09 Aug 2017
Europe should do more on road safety says ETSC

By Alex Ward

The European Union has some of the safest roads in the world but more needs to be done to make them safer. This was the clear message at the European Transport Safety Council’s (ETSC) Annual PIN Report and Awards conference in Brussels in June. The event featured presentations of road safety data from EU Member states and showed their progress in road fatality and serious injury reduction.

Antonio Avenoso, Executive Director of ETSC, presented the PIN report and warned that progress has ground to a halt. In 2010, the European Union renewed its commitment to improving road safety by setting a target of reducing road deaths by 50% by 2020. However, the rate of reduction has been stagnating. Over the last seven years, there has only been a 19% reduction in road fatalities. Last year, 25,671 people died in road crashes in European countries, the third consecutive year of poor road safety results. To meet the current goal of a 50% reduction, the 28 European countries need to have reductions of 36%. Realistically, Ministers must call on the European Commission to recommit to a new road fatalities and serious injury target in order to hit a 50% reduction. For a graphic the compares EU road safety performance by country see here.

As part of the PIN report each year the best-performing country receives an award. This is given to the country producing continual declines in road fatalities. In the last five years, winners have included Slovenia, Slovakia, Denmark, and Hungary. For 2017 the winner was Switzerland (not an EU Member State). Between 2010 and 2016, the country recorded a 34% decrease in the number of road deaths. Switzerland also registered a 15% drop in 2016 compared to 2015 levels. If more European nations follow the Swiss example, an extra 14,000 deaths could be prevented, and up to € 30 billion euros could be saved.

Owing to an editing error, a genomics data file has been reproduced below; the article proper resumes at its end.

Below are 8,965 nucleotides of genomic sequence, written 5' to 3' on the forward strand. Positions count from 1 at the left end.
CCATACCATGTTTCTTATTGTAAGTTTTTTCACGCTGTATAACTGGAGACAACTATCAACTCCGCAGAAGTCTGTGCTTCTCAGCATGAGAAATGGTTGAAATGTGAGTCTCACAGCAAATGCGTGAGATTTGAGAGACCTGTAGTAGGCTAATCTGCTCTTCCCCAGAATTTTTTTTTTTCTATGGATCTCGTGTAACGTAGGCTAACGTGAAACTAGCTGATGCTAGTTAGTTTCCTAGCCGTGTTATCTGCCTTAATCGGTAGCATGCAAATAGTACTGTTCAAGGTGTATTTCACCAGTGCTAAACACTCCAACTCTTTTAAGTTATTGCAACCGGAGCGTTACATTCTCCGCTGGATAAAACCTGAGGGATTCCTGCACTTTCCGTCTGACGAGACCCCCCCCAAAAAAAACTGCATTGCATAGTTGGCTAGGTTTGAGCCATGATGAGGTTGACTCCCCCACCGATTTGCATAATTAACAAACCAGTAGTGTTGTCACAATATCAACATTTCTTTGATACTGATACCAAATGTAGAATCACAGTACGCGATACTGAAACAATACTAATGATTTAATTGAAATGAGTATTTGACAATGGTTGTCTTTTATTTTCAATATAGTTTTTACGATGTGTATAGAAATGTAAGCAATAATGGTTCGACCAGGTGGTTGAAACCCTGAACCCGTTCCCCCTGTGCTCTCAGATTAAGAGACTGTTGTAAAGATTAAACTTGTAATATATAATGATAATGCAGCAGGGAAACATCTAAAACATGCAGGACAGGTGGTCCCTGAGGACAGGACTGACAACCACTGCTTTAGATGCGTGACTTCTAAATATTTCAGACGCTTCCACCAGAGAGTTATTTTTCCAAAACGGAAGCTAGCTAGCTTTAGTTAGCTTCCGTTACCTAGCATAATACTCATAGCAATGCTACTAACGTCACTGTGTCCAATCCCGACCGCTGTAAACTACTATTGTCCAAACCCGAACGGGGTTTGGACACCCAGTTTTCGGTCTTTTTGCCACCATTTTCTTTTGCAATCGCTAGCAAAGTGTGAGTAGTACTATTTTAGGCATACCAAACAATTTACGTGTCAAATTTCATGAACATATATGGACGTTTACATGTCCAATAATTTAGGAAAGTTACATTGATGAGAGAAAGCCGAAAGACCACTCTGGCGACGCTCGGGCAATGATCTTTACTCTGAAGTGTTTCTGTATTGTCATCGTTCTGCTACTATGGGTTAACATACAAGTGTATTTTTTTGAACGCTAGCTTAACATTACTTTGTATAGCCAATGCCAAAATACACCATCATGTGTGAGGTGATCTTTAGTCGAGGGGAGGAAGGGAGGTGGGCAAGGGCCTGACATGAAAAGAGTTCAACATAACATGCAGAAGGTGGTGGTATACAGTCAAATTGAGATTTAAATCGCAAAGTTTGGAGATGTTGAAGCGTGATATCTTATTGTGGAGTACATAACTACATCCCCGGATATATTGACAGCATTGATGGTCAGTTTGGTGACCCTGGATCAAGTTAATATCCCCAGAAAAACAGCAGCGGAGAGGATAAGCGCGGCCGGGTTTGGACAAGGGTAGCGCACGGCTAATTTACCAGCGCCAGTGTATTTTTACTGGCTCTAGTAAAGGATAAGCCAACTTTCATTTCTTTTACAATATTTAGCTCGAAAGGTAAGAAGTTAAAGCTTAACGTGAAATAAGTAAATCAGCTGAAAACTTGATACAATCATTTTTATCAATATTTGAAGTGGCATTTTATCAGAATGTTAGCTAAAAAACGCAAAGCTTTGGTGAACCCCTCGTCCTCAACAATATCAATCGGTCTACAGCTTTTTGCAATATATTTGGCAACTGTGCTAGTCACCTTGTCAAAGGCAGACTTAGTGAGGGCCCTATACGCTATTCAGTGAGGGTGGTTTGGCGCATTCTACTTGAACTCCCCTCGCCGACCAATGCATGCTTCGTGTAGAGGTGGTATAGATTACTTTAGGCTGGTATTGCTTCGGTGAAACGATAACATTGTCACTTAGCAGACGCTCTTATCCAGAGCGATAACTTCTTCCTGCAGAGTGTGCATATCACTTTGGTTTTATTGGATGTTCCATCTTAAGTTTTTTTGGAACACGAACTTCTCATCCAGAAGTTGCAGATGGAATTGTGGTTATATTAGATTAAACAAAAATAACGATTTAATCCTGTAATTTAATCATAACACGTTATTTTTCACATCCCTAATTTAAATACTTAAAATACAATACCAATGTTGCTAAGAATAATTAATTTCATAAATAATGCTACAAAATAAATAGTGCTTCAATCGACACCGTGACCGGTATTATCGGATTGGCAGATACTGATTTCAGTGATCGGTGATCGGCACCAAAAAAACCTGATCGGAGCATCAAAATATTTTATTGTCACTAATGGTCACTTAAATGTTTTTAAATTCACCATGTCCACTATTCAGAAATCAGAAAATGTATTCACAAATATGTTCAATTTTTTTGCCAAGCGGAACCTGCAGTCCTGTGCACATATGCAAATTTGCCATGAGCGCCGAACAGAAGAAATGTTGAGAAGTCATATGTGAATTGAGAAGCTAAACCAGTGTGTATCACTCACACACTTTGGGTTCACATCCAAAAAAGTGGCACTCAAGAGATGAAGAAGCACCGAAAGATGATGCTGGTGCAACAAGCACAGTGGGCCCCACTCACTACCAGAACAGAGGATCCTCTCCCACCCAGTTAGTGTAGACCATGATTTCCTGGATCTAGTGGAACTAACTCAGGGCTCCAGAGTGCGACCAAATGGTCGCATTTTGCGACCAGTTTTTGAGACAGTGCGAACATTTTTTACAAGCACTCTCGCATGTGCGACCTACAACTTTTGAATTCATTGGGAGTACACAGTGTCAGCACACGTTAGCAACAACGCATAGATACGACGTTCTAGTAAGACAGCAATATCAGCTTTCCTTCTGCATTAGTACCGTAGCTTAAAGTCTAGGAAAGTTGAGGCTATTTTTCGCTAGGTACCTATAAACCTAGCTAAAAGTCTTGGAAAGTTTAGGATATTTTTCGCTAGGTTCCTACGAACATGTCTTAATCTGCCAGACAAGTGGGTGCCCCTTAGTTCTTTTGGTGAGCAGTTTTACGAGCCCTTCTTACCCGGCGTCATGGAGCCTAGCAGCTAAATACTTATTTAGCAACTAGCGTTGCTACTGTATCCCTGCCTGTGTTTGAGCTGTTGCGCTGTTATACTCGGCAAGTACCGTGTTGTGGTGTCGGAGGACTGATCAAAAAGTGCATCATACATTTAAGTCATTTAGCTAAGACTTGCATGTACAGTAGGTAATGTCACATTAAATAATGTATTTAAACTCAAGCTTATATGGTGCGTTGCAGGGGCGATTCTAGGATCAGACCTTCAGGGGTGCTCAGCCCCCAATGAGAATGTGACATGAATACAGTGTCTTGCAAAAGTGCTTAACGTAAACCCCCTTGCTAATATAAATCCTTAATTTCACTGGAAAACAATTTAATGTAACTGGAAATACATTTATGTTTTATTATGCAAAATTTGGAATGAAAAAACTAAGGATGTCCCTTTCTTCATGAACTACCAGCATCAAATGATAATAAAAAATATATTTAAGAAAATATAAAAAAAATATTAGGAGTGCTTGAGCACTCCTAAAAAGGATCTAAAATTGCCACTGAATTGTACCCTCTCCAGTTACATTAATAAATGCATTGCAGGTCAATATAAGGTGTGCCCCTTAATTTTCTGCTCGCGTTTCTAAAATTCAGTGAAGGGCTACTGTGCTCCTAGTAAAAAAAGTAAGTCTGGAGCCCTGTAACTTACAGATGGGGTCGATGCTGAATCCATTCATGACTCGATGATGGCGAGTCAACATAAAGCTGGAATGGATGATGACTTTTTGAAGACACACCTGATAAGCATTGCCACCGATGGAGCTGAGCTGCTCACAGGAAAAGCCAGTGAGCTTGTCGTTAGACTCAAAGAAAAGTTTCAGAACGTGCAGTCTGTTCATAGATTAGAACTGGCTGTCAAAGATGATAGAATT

To explain the European Commission‘s current position, Violeta Bulc Commissioner for Transport gave a presentation. She explained that even though the EU has the safest roads in the world, 70 people are still dying every day and 26,000 are dying every year. That’s the equivalent to one large coach crashing every day and one town and its occupants being killed every year. Mrs Bluc reiterated that the EU was committed to halving road deaths by 2020, but a new strategic framework was needed. And at the end of July, it was announced that a new framework would include a new EU wide target for 2030, better performance indicators and the adoption of the safe systems approach to promote better performance.

In July also the European Commission launched a public consultation to revision the Vehicle General Safety Regulation and Pedestrian Safety Regulation. These measures are to introduce new standard equipment and improved safety performance of vehicles. This includes Autonomous Emergency Braking, Intelligent Speed Assistance, Lane-keeping Assistance and Driver Drowsiness or Distraction Monitoring. Such technologies by becoming mandatory features on cars, light commercial vehicles, buses, trucks and trailers have the potential to save lives on EU roads. The consultation will be running from July 31st till October 22nd and is available to read here.

The commitment to a new framework as well as the current consultation vehicles safety are positive steps forward. Hopefully they will be fully supported by the Council of Ministers and the European Parliament and once implemented properly will help bring EU road safety back on track to reduce fatalities and serious injuries by at least 50%.

Alex Ward represented the Towards Zero Foundation at the 2017 ETSC PIN Report and Awards Conference.